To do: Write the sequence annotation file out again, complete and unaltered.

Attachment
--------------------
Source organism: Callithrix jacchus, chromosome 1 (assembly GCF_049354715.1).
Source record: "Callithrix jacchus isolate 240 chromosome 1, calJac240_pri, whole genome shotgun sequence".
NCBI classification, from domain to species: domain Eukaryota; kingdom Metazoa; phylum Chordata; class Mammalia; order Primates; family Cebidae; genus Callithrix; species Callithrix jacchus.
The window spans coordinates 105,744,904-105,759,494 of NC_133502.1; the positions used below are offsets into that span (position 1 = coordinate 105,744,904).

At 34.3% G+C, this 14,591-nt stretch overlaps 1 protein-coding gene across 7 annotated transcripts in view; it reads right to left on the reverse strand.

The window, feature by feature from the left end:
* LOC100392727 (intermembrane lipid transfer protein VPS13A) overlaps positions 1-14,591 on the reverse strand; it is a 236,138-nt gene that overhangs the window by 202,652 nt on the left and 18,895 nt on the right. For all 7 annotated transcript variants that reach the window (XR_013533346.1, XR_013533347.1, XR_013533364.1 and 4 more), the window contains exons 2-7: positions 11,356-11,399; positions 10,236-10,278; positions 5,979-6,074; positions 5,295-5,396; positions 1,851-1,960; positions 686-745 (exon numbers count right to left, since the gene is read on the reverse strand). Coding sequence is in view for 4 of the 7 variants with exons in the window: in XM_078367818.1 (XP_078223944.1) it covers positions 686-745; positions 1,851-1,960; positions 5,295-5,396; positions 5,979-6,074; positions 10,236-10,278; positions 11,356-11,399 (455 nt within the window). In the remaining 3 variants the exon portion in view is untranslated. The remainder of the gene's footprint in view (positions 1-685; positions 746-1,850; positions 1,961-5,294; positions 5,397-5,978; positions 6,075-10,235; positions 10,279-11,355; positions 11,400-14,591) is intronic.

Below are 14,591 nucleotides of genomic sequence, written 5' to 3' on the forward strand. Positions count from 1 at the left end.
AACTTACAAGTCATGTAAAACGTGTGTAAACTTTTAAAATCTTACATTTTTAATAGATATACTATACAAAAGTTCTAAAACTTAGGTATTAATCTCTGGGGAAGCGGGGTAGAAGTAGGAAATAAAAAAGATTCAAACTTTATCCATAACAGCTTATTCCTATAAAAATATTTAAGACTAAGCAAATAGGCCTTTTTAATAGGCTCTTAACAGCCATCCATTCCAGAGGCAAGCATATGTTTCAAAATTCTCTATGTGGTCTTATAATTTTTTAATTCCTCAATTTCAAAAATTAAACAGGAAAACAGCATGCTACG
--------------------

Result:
Source organism: Callithrix jacchus, chromosome 1 (assembly GCF_049354715.1).
Source record: "Callithrix jacchus isolate 240 chromosome 1, calJac240_pri, whole genome shotgun sequence".
NCBI classification, from domain to species: domain Eukaryota; kingdom Metazoa; phylum Chordata; class Mammalia; order Primates; family Cebidae; genus Callithrix; species Callithrix jacchus.
The window spans coordinates 105,744,904-105,759,494 of NC_133502.1; the positions used below are offsets into that span (position 1 = coordinate 105,744,904).

At 34.3% G+C, this 14,591-nt stretch overlaps 1 protein-coding gene across 7 annotated transcripts in view; it reads right to left on the reverse strand.

The window, feature by feature from the left end:
* LOC100392727 (intermembrane lipid transfer protein VPS13A) overlaps positions 1-14,591 on the reverse strand; it is a 236,138-nt gene that overhangs the window by 202,652 nt on the left and 18,895 nt on the right. For all 7 annotated transcript variants that reach the window (XR_013533346.1, XR_013533347.1, XR_013533364.1 and 4 more), the window contains exons 2-7: positions 11,356-11,399; positions 10,236-10,278; positions 5,979-6,074; positions 5,295-5,396; positions 1,851-1,960; positions 686-745 (exon numbers count right to left, since the gene is read on the reverse strand). Coding sequence is in view for 4 of the 7 variants with exons in the window: in XM_078367818.1 (XP_078223944.1) it covers positions 686-745; positions 1,851-1,960; positions 5,295-5,396; positions 5,979-6,074; positions 10,236-10,278; positions 11,356-11,399 (455 nt within the window). In the remaining 3 variants the exon portion in view is untranslated. The remainder of the gene's footprint in view (positions 1-685; positions 746-1,850; positions 1,961-5,294; positions 5,397-5,978; positions 6,075-10,235; positions 10,279-11,355; positions 11,400-14,591) is intronic.

Below are 14,591 nucleotides of genomic sequence, written 5' to 3' on the forward strand. Positions count from 1 at the left end.
AACTTACAAGTCATGTAAAACGTGTGTAAACTTTTAAAATCTTACATTTTTAATAGATATACTATACAAAAGTTCTAAAACTTAGGTATTAATCTCTGGGGAAGCGGGGTAGAAGTAGGAAATAAAAAAGATTCAAACTTTATCCATAACAGCTTATTCCTATAAAAATATTTAAGACTAAGCAAATAGGCCTTTTTAATAGGCTCTTAACAGCCATCCATTCCAGAGGCAAGCATATGTTTCAAAATTCTCTATGTGGTCTTATAATTTTTTAATTCCTCAATTTCAAAAATTAAACAGGAAAACAGCATGCTACG